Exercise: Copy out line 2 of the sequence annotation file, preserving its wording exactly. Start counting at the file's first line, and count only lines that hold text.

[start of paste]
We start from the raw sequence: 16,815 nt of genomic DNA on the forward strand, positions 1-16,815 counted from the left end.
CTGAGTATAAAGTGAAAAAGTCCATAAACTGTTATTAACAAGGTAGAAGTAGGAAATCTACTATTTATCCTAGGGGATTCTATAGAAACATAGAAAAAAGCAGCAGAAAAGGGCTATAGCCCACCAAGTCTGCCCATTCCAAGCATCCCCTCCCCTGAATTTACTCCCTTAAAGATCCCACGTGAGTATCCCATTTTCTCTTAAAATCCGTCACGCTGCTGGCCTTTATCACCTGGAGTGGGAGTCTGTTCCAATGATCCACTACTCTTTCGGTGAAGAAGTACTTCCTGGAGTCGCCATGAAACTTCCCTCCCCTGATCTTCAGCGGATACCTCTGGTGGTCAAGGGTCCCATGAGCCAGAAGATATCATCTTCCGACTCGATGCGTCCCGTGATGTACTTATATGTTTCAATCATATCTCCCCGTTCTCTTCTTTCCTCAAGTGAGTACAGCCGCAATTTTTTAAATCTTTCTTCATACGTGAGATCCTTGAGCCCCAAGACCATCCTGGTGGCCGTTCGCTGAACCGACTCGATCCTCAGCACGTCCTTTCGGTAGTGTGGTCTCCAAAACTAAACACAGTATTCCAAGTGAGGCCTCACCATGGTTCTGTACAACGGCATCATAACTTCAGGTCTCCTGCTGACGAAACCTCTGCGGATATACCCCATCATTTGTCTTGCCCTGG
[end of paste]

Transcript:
CTGAGTATAAAGTGAAAAAGTCCATAAACTGTTATTAACAAGGTAGAAGTAGGAAATCTACTATTTATCCTAGGGGATTCTATAGAAACATAGAAAAAAGCAGCAGAAAAGGGCTATAGCCCACCAAGTCTGCCCATTCCAAGCATCCCCTCCCCTGAATTTACTCCCTTAAAGATCCCACGTGAGTATCCCATTTTCTCTTAAAATCCGTCACGCTGCTGGCCTTTATCACCTGGAGTGGGAGTCTGTTCCAATGATCCACTACTCTTTCGGTGAAGAAGTACTTCCTGGAGTCGCCATGAAACTTCCCTCCCCTGATCTTCAGCGGATACCTCTGGTGGTCAAGGGTCCCATGAGCCAGAAGATATCATCTTCCGACTCGATGCGTCCCGTGATGTACTTATATGTTTCAATCATATCTCCCCGTTCTCTTCTTTCCTCAAGTGAGTACAGCCGCAATTTTTTAAATCTTTCTTCATACGTGAGATCCTTGAGCCCCAAGACCATCCTGGTGGCCGTTCGCTGAACCGACTCGATCCTCAGCACGTCCTTTCGGTAGTGTGGTCTCCAAAACTAAACACAGTATTCCAAGTGAGGCCTCACCATGGTTCTGTACAACGGCATCATAACTTCAGGTCTCCTGCTGACGAAACCTCTGCGGATATACCCCATCATTTGTCTTGCCCTGG